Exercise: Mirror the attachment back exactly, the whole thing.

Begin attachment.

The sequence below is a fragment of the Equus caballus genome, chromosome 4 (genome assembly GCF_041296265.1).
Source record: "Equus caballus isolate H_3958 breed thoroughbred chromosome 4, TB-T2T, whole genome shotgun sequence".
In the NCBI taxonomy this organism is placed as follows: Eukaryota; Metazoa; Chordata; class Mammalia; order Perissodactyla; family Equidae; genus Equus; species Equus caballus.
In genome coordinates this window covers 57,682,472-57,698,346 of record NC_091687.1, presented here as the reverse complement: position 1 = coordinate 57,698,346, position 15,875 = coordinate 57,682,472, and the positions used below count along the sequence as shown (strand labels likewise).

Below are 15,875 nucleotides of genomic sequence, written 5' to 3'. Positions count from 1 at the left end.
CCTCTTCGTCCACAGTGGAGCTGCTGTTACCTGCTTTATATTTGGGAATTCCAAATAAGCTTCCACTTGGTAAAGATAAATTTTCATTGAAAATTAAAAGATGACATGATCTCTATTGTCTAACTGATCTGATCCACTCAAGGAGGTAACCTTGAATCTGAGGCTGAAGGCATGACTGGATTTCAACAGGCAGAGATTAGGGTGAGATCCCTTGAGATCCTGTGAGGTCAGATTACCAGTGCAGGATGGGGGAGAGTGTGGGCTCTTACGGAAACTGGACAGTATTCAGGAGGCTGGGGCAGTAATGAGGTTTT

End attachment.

The sequence below is a fragment of the Equus caballus genome, chromosome 4 (genome assembly GCF_041296265.1).
Source record: "Equus caballus isolate H_3958 breed thoroughbred chromosome 4, TB-T2T, whole genome shotgun sequence".
In the NCBI taxonomy this organism is placed as follows: Eukaryota; Metazoa; Chordata; class Mammalia; order Perissodactyla; family Equidae; genus Equus; species Equus caballus.
In genome coordinates this window covers 57,682,472-57,698,346 of record NC_091687.1, presented here as the reverse complement: position 1 = coordinate 57,698,346, position 15,875 = coordinate 57,682,472, and the positions used below count along the sequence as shown (strand labels likewise).

Below are 15,875 nucleotides of genomic sequence, written 5' to 3'. Positions count from 1 at the left end.
CCTCTTCGTCCACAGTGGAGCTGCTGTTACCTGCTTTATATTTGGGAATTCCAAATAAGCTTCCACTTGGTAAAGATAAATTTTCATTGAAAATTAAAAGATGACATGATCTCTATTGTCTAACTGATCTGATCCACTCAAGGAGGTAACCTTGAATCTGAGGCTGAAGGCATGACTGGATTTCAACAGGCAGAGATTAGGGTGAGATCCCTTGAGATCCTGTGAGGTCAGATTACCAGTGCAGGATGGGGGAGAGTGTGGGCTCTTACGGAAACTGGACAGTATTCAGGAGGCTGGGGCAGTAATGAGGTTTT